US5702419A - Expandable, intraluminal stents - Google Patents

Expandable, intraluminal stents Download PDF

Info

Publication number
US5702419A
US5702419A US08309359 US30935994A US5702419A US 5702419 A US5702419 A US 5702419A US 08309359 US08309359 US 08309359 US 30935994 A US30935994 A US 30935994A US 5702419 A US5702419 A US 5702419A
Authority
US
Grant status
Grant
Patent type
Prior art keywords
stent
end
tubular
rigid
vein
Prior art date
Legal status (The legal status is an assumption and is not a legal conclusion. Google has not performed a legal analysis and makes no representation as to the accuracy of the status listed.)
Expired - Fee Related
Application number
US08309359
Inventor
Joel L. Berry
Carlos M. Ferrario
Richard H. Dean
Virginia S. Newman
Current Assignee (The listed assignees may be inaccurate. Google has not performed a legal analysis and makes no representation or warranty as to the accuracy of the list.)
Wake Forest University Health Sciences
Original Assignee
Wake Forest University
Priority date (The priority date is an assumption and is not a legal conclusion. Google has not performed a legal analysis and makes no representation as to the accuracy of the date listed.)
Filing date
Publication date
Grant date

Links

Images

Classifications

    • AHUMAN NECESSITIES
    • A61MEDICAL OR VETERINARY SCIENCE; HYGIENE
    • A61FFILTERS IMPLANTABLE INTO BLOOD VESSELS; PROSTHESES; DEVICES PROVIDING PATENCY TO, OR PREVENTING COLLAPSING OF, TUBULAR STRUCTURES OF THE BODY, E.G. STENTS; ORTHOPAEDIC, NURSING OR CONTRACEPTIVE DEVICES; FOMENTATION; TREATMENT OR PROTECTION OF EYES OR EARS; BANDAGES, DRESSINGS OR ABSORBENT PADS; FIRST-AID KITS
    • A61F2/00Filters implantable into blood vessels; Prostheses, i.e. artificial substitutes or replacements for parts of the body; Appliances for connecting them with the body; Devices providing patency to, or preventing collapsing of, tubular structures of the body, e.g. stents
    • A61F2/95Instruments specially adapted for placement or removal of stents or stent-grafts
    • A61F2/958Inflatable balloons for placing stents or stent-grafts
    • AHUMAN NECESSITIES
    • A61MEDICAL OR VETERINARY SCIENCE; HYGIENE
    • A61FFILTERS IMPLANTABLE INTO BLOOD VESSELS; PROSTHESES; DEVICES PROVIDING PATENCY TO, OR PREVENTING COLLAPSING OF, TUBULAR STRUCTURES OF THE BODY, E.G. STENTS; ORTHOPAEDIC, NURSING OR CONTRACEPTIVE DEVICES; FOMENTATION; TREATMENT OR PROTECTION OF EYES OR EARS; BANDAGES, DRESSINGS OR ABSORBENT PADS; FIRST-AID KITS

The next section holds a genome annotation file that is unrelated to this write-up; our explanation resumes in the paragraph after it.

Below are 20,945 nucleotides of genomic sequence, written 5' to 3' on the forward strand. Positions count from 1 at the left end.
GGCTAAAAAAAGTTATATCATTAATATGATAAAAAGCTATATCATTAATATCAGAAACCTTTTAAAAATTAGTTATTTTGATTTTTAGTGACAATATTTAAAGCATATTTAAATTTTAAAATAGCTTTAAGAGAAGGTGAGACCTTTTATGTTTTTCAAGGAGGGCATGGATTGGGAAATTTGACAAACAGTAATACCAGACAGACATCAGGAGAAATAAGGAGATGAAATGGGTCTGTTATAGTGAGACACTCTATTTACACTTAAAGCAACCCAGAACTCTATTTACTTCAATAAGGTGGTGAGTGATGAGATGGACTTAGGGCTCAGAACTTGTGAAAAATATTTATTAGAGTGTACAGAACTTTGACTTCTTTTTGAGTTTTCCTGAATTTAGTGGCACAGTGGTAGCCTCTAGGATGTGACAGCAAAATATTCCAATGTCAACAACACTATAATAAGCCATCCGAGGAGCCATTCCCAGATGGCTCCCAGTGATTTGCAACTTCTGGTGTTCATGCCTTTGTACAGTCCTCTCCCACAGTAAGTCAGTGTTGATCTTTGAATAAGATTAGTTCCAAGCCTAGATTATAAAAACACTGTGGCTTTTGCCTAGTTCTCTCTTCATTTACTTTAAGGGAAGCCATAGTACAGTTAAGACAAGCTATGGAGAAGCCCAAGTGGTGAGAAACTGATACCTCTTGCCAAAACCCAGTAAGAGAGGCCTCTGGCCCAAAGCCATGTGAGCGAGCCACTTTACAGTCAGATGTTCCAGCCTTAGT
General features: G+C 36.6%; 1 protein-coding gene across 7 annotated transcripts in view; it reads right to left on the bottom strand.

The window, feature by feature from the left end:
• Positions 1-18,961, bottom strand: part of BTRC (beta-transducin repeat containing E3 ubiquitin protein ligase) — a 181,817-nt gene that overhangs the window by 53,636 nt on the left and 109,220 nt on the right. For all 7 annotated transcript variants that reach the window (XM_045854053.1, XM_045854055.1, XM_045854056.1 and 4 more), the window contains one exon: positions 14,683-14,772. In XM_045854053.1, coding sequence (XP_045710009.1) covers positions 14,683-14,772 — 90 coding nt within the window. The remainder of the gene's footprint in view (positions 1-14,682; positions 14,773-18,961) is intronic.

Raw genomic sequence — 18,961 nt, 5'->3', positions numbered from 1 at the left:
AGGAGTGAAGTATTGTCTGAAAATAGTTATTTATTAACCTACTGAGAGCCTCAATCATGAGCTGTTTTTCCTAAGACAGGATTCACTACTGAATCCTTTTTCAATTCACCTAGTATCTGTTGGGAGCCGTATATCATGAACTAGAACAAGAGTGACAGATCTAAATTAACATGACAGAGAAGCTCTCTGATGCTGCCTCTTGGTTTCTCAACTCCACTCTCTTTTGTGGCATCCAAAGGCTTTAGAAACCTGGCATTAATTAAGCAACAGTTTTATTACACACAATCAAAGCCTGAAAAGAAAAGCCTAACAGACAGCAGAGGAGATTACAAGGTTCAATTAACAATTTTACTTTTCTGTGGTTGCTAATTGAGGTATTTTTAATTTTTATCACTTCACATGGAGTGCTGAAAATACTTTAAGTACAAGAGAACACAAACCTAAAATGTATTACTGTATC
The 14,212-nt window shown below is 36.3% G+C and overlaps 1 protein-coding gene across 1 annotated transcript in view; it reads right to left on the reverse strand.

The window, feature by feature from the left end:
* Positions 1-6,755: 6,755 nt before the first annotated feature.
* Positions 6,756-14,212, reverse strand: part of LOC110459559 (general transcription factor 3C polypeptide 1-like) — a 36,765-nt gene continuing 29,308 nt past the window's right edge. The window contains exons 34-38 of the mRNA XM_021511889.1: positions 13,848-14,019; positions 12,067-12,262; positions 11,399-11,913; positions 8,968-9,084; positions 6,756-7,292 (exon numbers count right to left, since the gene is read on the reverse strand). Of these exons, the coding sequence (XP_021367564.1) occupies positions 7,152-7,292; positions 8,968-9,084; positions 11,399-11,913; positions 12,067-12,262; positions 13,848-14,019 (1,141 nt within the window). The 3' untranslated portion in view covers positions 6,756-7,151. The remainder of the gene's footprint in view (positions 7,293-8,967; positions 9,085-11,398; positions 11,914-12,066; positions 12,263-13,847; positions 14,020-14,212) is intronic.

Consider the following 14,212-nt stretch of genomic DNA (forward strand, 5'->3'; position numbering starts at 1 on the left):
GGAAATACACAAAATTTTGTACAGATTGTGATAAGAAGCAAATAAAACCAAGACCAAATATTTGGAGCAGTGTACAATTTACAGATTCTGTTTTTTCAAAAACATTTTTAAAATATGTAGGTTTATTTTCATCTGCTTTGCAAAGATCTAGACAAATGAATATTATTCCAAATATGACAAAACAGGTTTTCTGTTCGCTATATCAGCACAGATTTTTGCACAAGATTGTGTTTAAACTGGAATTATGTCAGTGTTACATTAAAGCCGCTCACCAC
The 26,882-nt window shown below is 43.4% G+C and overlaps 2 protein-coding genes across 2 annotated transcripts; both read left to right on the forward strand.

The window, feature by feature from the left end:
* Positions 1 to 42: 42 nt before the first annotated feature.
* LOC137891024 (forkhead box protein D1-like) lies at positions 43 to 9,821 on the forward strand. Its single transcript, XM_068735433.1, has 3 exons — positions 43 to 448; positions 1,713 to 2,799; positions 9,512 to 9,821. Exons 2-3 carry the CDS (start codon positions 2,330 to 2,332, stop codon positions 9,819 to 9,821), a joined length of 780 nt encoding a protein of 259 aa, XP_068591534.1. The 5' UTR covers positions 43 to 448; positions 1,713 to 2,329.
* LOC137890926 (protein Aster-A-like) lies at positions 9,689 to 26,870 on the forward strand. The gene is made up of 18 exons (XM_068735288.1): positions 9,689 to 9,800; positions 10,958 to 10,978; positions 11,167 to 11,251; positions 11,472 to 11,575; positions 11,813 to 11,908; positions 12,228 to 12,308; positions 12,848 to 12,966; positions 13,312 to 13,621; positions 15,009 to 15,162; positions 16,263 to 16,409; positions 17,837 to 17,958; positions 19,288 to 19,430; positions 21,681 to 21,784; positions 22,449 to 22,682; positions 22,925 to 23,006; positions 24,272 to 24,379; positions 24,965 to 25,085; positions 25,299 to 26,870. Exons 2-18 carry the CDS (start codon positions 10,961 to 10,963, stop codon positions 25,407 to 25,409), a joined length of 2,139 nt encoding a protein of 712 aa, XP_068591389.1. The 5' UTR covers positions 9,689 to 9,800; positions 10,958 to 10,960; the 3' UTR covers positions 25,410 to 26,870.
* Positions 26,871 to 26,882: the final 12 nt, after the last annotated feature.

• A61F2/00Filters implantable into blood vessels; Prostheses, i.e. artificial substitutes or replacements for parts of the body; Appliances for connecting them with the body; Devices providing patency to, or preventing collapsing of, tubular structures of the body, e.g. stents
    • A61F2/82Devices providing patency to, or preventing collapsing of, tubular structures of the body, e.g. stents
    • A61F2/86Stents in a form characterised by the wire-like elements; Stents in the form characterised by a net-like or mesh-like structure
    • A61F2/90Stents in a form characterised by the wire-like elements; Stents in the form characterised by a net-like or mesh-like structure characterised by a net-like or mesh-like structure
    • A61F2/91Stents in a form characterised by the wire-like elements; Stents in the form characterised by a net-like or mesh-like structure characterised by a net-like or mesh-like structure made from perforated sheet material or tubes, e.g. perforated by laser cuts or etched holes
    • AHUMAN NECESSITIES
    • A61MEDICAL OR VETERINARY SCIENCE; HYGIENE
    • A61FFILTERS IMPLANTABLE INTO BLOOD VESSELS; PROSTHESES; DEVICES PROVIDING PATENCY TO, OR PREVENTING COLLAPSING OF, TUBULAR STRUCTURES OF THE BODY, E.G. STENTS; ORTHOPAEDIC, NURSING OR CONTRACEPTIVE DEVICES; FOMENTATION; TREATMENT OR PROTECTION OF EYES OR EARS; BANDAGES, DRESSINGS OR ABSORBENT PADS; FIRST-AID KITS
    • A61F2/00Filters implantable into blood vessels; Prostheses, i.e. artificial substitutes or replacements for parts of the body; Appliances for connecting them with the body; Devices providing patency to, or preventing collapsing of, tubular structures of the body, e.g. stents